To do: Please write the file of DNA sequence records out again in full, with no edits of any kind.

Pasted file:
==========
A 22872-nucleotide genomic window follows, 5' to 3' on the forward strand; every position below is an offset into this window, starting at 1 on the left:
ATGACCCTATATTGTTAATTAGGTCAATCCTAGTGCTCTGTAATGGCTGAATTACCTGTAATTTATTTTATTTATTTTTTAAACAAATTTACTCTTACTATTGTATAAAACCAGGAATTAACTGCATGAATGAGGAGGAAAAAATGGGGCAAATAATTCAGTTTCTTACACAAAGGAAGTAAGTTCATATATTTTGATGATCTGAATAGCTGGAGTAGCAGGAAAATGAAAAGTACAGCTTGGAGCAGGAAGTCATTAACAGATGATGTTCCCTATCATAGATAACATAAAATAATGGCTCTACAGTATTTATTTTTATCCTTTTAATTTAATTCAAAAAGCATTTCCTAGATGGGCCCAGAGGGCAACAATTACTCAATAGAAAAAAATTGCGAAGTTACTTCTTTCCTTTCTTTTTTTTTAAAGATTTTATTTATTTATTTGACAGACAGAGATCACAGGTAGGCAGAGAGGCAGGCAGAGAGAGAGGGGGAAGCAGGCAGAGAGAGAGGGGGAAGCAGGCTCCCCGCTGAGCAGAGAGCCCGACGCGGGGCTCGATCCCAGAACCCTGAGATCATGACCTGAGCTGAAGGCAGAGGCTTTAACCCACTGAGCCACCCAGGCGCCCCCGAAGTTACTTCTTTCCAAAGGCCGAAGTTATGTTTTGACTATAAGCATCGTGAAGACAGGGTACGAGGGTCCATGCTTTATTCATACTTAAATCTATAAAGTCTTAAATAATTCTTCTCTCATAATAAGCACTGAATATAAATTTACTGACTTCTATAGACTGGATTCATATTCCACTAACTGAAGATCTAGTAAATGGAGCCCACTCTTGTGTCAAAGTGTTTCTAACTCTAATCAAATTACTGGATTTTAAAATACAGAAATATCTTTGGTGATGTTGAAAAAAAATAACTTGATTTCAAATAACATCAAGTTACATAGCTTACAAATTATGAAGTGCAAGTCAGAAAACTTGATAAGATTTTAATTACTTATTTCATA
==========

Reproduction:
A 22872-nucleotide genomic window follows, 5' to 3' on the forward strand; every position below is an offset into this window, starting at 1 on the left:
ATGACCCTATATTGTTAATTAGGTCAATCCTAGTGCTCTGTAATGGCTGAATTACCTGTAATTTATTTTATTTATTTTTTAAACAAATTTACTCTTACTATTGTATAAAACCAGGAATTAACTGCATGAATGAGGAGGAAAAAATGGGGCAAATAATTCAGTTTCTTACACAAAGGAAGTAAGTTCATATATTTTGATGATCTGAATAGCTGGAGTAGCAGGAAAATGAAAAGTACAGCTTGGAGCAGGAAGTCATTAACAGATGATGTTCCCTATCATAGATAACATAAAATAATGGCTCTACAGTATTTATTTTTATCCTTTTAATTTAATTCAAAAAGCATTTCCTAGATGGGCCCAGAGGGCAACAATTACTCAATAGAAAAAAATTGCGAAGTTACTTCTTTCCTTTCTTTTTTTTTAAAGATTTTATTTATTTATTTGACAGACAGAGATCACAGGTAGGCAGAGAGGCAGGCAGAGAGAGAGGGGGAAGCAGGCAGAGAGAGAGGGGGAAGCAGGCTCCCCGCTGAGCAGAGAGCCCGACGCGGGGCTCGATCCCAGAACCCTGAGATCATGACCTGAGCTGAAGGCAGAGGCTTTAACCCACTGAGCCACCCAGGCGCCCCCGAAGTTACTTCTTTCCAAAGGCCGAAGTTATGTTTTGACTATAAGCATCGTGAAGACAGGGTACGAGGGTCCATGCTTTATTCATACTTAAATCTATAAAGTCTTAAATAATTCTTCTCTCATAATAAGCACTGAATATAAATTTACTGACTTCTATAGACTGGATTCATATTCCACTAACTGAAGATCTAGTAAATGGAGCCCACTCTTGTGTCAAAGTGTTTCTAACTCTAATCAAATTACTGGATTTTAAAATACAGAAATATCTTTGGTGATGTTGAAAAAAAATAACTTGATTTCAAATAACATCAAGTTACATAGCTTACAAATTATGAAGTGCAAGTCAGAAAACTTGATAAGATTTTAATTACTTATTTCATA